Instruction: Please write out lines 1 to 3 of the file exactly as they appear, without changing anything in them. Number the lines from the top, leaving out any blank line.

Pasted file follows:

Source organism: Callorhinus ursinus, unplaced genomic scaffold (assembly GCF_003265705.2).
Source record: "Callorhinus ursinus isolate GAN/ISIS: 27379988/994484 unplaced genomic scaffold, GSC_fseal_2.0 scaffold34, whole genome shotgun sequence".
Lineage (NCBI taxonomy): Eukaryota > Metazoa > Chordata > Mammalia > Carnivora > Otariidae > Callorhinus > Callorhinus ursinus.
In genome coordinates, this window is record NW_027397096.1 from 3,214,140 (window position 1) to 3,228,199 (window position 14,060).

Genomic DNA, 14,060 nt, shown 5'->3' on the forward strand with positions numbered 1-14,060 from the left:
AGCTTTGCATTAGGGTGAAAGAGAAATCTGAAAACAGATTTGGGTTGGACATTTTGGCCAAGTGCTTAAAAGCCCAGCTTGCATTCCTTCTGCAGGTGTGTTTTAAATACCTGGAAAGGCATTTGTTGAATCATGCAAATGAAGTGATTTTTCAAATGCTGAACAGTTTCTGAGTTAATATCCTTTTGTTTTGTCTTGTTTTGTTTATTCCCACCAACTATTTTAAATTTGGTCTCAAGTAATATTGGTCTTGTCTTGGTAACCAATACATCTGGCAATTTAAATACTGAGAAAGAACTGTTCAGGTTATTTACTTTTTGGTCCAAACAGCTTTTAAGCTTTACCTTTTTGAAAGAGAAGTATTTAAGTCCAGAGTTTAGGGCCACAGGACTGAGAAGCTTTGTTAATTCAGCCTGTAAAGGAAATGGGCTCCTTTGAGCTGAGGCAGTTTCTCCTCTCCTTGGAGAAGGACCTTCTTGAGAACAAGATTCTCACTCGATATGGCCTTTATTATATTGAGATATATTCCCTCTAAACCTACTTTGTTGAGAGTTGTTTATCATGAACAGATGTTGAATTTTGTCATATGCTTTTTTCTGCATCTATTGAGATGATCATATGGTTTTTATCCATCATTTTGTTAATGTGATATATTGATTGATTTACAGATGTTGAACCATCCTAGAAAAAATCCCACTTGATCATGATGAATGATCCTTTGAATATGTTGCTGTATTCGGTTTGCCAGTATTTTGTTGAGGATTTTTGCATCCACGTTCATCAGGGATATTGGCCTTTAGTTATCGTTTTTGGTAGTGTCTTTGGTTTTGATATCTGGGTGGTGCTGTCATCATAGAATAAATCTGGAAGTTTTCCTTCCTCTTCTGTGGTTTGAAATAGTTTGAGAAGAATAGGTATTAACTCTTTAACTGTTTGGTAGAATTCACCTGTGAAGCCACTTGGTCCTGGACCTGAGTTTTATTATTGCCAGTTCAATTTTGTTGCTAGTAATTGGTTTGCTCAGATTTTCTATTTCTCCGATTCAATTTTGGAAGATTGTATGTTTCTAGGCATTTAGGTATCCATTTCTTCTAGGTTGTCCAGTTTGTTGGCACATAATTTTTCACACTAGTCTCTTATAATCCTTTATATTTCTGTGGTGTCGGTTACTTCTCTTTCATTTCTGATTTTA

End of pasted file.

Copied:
Source organism: Callorhinus ursinus, unplaced genomic scaffold (assembly GCF_003265705.2).
Source record: "Callorhinus ursinus isolate GAN/ISIS: 27379988/994484 unplaced genomic scaffold, GSC_fseal_2.0 scaffold34, whole genome shotgun sequence".
Lineage (NCBI taxonomy): Eukaryota > Metazoa > Chordata > Mammalia > Carnivora > Otariidae > Callorhinus > Callorhinus ursinus.